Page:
There is no specialized spinning system or industry for ramie but any system designed for cotton, wool, jute or silk can be adopted. Spinning is a multistage process which consists of three basic steps: Carding, Drawing and Spinning. The main difficulty in spinning ramie results from the combination of high tensile strength with longer fibre length and the breaker card can not break the fibre into staple lengths suitable for subsequent spinning. It is usually necessary to pass fibre through a stapling machine to obtain requisite staple lengths. For different spinning machines, different staple lengths of the fibre are required and this can be achieved by stapling or by mechanical sorting into basic length groups. Yarn preparations for the longer fibres are usually done on adaptations of machinery designed for wool fibres and for shorter fibres cotton system is adopted in America. Machinery adopted for flax and spun silk fibres are in use in China and the far east.

The spin ability of indigenous ramie fibre was assessed in the different spinning systems such as jute, cotton, wool and spun silk and flax system in collaboration with leading textile institutes.

Processing ramie on jute spinning machinery

The use of ramie for upgrading the performance of jute for making diversified natural products requires softening treatments like jute. It is clear that when jute batching emulsion is used during the softening treatment, the card droppings are comparatively lower in case of 20cm stapled ramie. The spinning breaks / spindle are also lower compared to other softening treated fibre. When Kata softener/Anionic softener is used as a softening material, the tenacity goes on decreasing and the strength regularity of the yarn is increased. The surfactant may reduce the tenacity enhanced the strength C.V% of the yarn due to enhanced slippage of filaments. This might be one of the causes of poor spinnability of degummed ramie as observed by Taylor and Herron for processing on cotton system [3].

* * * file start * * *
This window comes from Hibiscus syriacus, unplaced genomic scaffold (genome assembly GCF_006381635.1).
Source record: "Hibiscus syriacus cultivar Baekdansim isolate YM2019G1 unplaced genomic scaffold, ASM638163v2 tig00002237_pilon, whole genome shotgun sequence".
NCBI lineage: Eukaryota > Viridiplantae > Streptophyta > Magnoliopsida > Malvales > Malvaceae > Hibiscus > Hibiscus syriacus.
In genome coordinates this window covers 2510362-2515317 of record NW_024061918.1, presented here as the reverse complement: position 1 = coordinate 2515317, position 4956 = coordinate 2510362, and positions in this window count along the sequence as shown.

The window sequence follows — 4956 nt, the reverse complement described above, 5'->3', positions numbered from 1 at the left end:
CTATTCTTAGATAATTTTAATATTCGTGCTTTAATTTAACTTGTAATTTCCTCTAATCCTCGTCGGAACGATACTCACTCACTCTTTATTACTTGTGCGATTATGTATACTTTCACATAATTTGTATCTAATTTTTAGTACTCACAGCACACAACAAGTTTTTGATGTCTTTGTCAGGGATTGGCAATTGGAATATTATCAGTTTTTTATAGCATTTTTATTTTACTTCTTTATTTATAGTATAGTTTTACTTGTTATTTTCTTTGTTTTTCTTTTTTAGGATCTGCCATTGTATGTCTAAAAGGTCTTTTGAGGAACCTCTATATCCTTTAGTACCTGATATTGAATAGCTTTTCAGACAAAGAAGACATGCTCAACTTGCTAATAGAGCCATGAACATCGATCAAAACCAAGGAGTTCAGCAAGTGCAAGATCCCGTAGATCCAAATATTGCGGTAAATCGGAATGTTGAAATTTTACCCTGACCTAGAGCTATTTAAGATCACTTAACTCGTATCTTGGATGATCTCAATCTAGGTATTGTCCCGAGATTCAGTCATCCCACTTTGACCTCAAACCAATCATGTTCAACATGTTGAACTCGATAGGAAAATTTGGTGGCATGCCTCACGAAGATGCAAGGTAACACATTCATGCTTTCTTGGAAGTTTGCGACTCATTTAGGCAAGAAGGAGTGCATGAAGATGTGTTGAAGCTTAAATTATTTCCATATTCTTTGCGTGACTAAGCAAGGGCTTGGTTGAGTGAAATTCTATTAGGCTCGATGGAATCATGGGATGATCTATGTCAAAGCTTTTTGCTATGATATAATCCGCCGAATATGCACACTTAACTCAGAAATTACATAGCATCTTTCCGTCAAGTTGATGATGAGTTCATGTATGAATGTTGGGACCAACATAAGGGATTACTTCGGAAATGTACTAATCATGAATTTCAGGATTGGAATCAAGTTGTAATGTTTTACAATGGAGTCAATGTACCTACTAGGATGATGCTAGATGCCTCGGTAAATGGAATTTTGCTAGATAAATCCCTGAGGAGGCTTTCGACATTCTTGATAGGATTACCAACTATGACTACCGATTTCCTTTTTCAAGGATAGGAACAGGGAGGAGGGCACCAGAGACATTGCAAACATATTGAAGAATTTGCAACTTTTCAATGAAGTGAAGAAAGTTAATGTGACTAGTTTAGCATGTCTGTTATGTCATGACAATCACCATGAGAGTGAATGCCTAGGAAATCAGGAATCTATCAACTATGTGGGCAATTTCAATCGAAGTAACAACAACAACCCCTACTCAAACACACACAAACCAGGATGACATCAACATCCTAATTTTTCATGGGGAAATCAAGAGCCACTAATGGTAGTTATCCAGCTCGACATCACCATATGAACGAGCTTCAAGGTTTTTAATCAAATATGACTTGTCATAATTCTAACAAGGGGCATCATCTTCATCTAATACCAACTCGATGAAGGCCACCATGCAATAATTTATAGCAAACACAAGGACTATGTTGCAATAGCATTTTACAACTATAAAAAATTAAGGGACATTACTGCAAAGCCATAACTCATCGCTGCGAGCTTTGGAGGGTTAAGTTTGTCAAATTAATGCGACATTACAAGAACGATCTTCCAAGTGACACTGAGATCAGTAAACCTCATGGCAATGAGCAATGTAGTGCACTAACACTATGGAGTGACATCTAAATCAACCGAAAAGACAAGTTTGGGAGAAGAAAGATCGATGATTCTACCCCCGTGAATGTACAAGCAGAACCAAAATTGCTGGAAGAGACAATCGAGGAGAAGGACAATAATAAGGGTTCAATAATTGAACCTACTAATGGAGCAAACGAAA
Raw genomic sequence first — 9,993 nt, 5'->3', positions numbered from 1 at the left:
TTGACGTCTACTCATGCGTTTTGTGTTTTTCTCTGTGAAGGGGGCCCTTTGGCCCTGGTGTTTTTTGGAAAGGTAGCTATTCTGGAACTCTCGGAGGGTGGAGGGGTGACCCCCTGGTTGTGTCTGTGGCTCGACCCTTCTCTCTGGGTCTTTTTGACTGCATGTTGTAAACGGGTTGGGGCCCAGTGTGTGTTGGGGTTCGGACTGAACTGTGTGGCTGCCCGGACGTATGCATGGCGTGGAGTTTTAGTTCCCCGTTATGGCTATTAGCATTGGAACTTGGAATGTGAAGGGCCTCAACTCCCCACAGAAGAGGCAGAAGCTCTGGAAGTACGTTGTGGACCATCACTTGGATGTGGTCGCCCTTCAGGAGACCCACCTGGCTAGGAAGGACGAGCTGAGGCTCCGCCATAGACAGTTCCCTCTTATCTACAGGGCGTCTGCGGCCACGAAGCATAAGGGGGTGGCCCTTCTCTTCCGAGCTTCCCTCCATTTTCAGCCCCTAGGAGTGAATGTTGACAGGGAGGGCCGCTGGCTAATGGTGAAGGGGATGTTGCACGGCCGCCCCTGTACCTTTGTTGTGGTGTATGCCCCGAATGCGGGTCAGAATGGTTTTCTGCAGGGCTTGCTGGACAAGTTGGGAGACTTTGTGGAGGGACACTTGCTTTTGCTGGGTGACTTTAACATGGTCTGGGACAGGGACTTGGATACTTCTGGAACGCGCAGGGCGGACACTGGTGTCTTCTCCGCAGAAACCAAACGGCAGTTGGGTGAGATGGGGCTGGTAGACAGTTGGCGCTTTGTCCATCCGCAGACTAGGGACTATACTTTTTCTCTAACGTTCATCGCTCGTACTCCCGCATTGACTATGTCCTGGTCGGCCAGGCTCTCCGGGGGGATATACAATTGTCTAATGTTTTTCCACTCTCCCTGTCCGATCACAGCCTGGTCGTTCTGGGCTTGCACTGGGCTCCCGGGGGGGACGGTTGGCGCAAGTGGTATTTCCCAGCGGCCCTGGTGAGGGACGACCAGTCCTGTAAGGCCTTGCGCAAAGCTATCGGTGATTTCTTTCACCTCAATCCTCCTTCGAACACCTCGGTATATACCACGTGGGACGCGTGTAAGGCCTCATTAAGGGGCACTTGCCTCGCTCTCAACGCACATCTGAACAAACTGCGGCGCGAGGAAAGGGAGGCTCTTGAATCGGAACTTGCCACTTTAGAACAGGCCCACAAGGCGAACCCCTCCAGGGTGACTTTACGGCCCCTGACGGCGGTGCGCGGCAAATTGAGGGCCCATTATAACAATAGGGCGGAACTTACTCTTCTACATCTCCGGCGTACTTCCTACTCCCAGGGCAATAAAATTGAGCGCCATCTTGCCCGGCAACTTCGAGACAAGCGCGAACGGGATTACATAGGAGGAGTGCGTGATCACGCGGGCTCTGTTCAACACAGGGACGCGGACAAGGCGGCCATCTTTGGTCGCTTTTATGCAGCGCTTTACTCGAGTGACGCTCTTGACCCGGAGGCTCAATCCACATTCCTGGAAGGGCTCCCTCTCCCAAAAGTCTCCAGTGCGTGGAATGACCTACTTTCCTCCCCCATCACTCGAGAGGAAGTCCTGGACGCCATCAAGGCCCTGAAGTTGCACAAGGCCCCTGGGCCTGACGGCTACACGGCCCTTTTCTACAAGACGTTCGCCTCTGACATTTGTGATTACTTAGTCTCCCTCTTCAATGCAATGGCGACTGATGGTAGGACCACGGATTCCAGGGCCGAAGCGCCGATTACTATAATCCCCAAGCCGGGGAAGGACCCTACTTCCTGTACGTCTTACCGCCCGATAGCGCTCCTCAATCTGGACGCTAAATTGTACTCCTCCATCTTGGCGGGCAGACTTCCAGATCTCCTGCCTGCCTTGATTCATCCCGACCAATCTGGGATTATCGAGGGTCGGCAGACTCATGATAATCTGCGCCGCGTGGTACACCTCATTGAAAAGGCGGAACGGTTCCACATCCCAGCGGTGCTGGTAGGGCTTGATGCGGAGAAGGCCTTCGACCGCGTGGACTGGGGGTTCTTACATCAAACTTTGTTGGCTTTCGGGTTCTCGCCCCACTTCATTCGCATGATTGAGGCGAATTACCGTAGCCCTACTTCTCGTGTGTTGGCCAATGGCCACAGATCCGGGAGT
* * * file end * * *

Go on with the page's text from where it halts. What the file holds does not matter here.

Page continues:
Jute-ramie blended yarn

Spinning of jute with finer linear density pose some problem which can be avoided by blending to meet the global need of the value added and diversified products using bio-degradable natural fibre. A processing technology has been developed to make blended yarns out of degummed ramie and jute in conventional jute processing system with minor modifications. Incorporation of ramie in the blend with jute indicates that regularity of the blended yarn is better than control jute yarn. The reason may be better fineness of the ramie fibre which provides more number of fibres per unit cross section of the yarn. Control ramie yarn is superior in strength and extensibility than all jute yarn. In the blended yarn with increase in ramie component, the tenacity increases because the filament of ramie is stronger and finer than jute. The tenacity and breaking extension of ramie and ramie blended yarn increases markedly on wetting while the tenacity of all jute yarn decreases on wetting. Hence jute-ramie blended yarn can be used for the manufacture of diversified and value added products replacing jute (Figure 1).

Figure 1: 50% Ramie / 50% Jute blended fabric.


Table 2: Properties of finer yarns from Ramie and Jute using ring spinning technology.


Figure 2: 100% Ramie Yarn / Fabric using ring spinning technology.